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Iranigami
Iranigami

Sightings
Walking Rocks?

Query: When I was in Death Valley earlier this year, I saw some enormous 750-pound rocks that appear to travel across the desert on their own. I remembered your article about rock tortoises, and wondered if that’s what these rocks could be?




Annals
Corn of Plenty (Part 4 of 4): A Field Guide by Dr. Midas Welby

Corns of the Air: Air-corns utilize their horns for jousting, playing tic-tac-toe, and spearing food in mid-flight. Air-corns often lurk undetected in trees, wood piles, and rain gutters. When bored, they use their horns to ring the doorbells of unsuspecting humans. When the door begins to open, the air-corn flies away.




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Xax

Xax's blog

Going On Hiatus

December 6, 2014: I am loving college, but I have to admit, I’m overwhelmed.




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Pine Cone Feeders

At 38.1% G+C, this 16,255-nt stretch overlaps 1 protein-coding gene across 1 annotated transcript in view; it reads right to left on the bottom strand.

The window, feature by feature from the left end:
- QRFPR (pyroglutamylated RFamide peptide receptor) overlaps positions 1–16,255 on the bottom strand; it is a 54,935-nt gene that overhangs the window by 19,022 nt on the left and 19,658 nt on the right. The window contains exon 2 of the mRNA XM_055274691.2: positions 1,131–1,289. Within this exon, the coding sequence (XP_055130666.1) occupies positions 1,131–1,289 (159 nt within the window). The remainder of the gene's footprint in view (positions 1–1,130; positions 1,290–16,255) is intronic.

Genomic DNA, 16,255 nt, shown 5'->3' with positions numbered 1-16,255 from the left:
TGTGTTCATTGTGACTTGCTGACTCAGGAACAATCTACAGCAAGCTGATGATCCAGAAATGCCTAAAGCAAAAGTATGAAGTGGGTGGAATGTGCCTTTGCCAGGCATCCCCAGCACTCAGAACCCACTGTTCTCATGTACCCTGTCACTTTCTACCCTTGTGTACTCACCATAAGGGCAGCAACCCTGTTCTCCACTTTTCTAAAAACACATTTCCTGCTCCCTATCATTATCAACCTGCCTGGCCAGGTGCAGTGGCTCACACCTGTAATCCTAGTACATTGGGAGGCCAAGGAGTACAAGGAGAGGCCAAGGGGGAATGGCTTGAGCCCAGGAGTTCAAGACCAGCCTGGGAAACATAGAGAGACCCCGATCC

A Present For Imaginaries: When winter comes, I get concerned about providing extra shelter from the elements for Imaginaries. Recently, I read about people who build wildlife brush shelters out of branches and plants in their yards, and thought this was a great idea.




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An Imaginary Whale?

Query: I read something about a whale that can talk. Is this an Imaginary? And is it possible that I could really talk to an animal someday?

Answer: You might be referring to NOC, a beluga whale who lived at the National Marine Mammal Foundation from 1977 until 2007. NOC taught himself to make human-like noises that sounded like far-away people shouting to each other.

NOC was a beluga whale, not an Imaginary. Many animals can learn to imitate human sounds – parakeets, cockatoos, mynahs, parrots, lyre birds, dolphins, and even dogs and cats. Whether they do so because they’re bored, or because they want to reach out to us, we don’t know. But that doesn’t make them Imaginaries, just intelligent.

If you want to talk to animals, consider learning as much as you can about the species that interests you the most. Many animals communicate much more through body language and feeling than through words. Developing empathy for what is truly important to a species, and how they think, may open the doors of communication for you.

 


Copyright © 2012, 2013, 2014 by Penelope Stowell. All rights reserved. This website is a work of fiction and does not depict any actual persons, creatures, places or events.